Variables like 'destructive capacity' and 'altruistic tendency', perhaps tend to be distributed in society in such a manner, that extreme off-the-chart values of these quantities occur extremely rarely. In other words, the 'prior probability' of finding a selfless altruist or a murderous psychopath are extremely low. However, the 'prior probability' of an individual identifying as a 'believer' or 'atheist' is much higher, like that of 'alarm bell going off' in the example. Therefore, using labels like 'believer' or 'atheist' as predictors of altruistic or destructive tendencies leads to a misleadingly exaggerated assessment of the prevalence of these traits in social groups.


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#3
That report is by far the most depressing report I've read. And its a scientific survey. It just put a nail on the reality we have to deal with! When 50% of the scientists approve of homeopathy, I know we have a tough mountain to climb :(
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#4
I enjoyed reading Arvind's fallacectomy(!) above. The problem I have is, I can never remember these fallacies other than the most common ones. I'm certain that a week from now, I will not be able to explain what the base rate fallacy is. I wonder if the reason is I don't have any grounding in logic - what is a premise etc. Any advice from the more experienced fallacy-spotters here? Should one attempt to understand the basics of logic first (and what are the good resources for doing so)?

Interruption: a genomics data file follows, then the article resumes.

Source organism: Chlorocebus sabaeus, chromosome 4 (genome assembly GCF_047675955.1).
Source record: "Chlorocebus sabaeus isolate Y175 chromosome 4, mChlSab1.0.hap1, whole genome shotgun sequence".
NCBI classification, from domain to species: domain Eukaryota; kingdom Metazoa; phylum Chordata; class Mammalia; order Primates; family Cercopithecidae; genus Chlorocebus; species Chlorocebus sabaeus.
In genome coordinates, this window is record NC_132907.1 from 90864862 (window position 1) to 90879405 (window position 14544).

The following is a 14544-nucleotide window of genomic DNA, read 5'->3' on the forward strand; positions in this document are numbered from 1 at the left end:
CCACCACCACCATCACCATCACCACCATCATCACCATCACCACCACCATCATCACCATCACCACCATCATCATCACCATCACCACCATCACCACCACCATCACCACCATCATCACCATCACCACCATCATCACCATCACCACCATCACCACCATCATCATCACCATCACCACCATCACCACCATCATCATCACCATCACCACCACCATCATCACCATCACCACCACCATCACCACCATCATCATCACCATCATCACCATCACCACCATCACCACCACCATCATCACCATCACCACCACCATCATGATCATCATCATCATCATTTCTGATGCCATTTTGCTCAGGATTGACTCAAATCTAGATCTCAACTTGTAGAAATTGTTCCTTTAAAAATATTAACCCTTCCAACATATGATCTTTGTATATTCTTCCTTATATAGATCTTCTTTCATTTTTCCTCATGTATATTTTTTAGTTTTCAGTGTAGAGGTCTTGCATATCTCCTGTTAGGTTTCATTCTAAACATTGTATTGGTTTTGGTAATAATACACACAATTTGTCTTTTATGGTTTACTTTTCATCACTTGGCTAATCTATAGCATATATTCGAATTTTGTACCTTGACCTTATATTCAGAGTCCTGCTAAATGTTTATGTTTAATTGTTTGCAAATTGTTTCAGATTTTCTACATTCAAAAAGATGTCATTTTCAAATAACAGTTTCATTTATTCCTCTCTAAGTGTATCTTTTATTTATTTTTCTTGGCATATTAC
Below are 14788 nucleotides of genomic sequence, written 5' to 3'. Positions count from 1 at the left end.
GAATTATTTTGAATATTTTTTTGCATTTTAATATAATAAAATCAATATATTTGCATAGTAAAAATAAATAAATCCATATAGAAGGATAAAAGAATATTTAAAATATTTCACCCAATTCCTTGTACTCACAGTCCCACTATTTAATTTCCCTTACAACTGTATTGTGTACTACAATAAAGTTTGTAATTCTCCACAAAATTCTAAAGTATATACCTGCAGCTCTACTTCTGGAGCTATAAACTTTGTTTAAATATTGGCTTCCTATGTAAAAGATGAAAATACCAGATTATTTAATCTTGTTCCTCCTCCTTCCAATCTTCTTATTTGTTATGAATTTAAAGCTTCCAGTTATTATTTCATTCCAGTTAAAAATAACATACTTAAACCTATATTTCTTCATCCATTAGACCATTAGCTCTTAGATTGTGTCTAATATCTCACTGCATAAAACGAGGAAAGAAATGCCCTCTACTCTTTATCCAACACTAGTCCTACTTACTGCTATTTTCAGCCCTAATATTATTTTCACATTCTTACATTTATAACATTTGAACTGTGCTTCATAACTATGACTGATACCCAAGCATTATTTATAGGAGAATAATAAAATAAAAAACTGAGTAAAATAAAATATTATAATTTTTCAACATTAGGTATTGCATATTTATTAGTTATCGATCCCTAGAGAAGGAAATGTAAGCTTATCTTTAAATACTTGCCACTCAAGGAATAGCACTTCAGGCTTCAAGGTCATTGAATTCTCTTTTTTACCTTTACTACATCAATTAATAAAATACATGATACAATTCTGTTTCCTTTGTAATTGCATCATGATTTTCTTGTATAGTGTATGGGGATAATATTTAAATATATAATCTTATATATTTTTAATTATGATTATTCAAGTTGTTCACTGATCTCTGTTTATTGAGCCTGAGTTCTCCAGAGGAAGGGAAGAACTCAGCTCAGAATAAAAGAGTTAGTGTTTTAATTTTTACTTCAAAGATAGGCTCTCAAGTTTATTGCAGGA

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#5
(17-Dec-2010, 10:46 PM)unsorted Wrote: I enjoyed reading Arvind's fallacectomy(!) above. The problem I have is, I can never remember these fallacies other than the most common ones. I'm certain that a week from now, I will not be able to explain what the base rate fallacy is. I wonder if the reason is I don't have any grounding in logic - what is a premise etc. Any advice from the more experienced fallacy-spotters here? Should one attempt to understand the basics of logic first (and what are the good resources for doing so)?

I think having a grounding in logic will make a difference in terms of how you present the fallacies discovered, but I also feel that interest, internal makeup and frequent practice are powerful factors. Personally, I do not remember or even know the formally recognized forms of most of the less-known fallacies that I pick out. I usually identify the fallacy first by thinking about the argument, and then look for what the fallacy is called and how it is characterized. If I'm right, usually the formal fallacy is much better defined, and often more broadly imagined.
"Fossil rabbits in the Precambrian"
~ J.B.S.Haldane, on being asked to falsify evolution.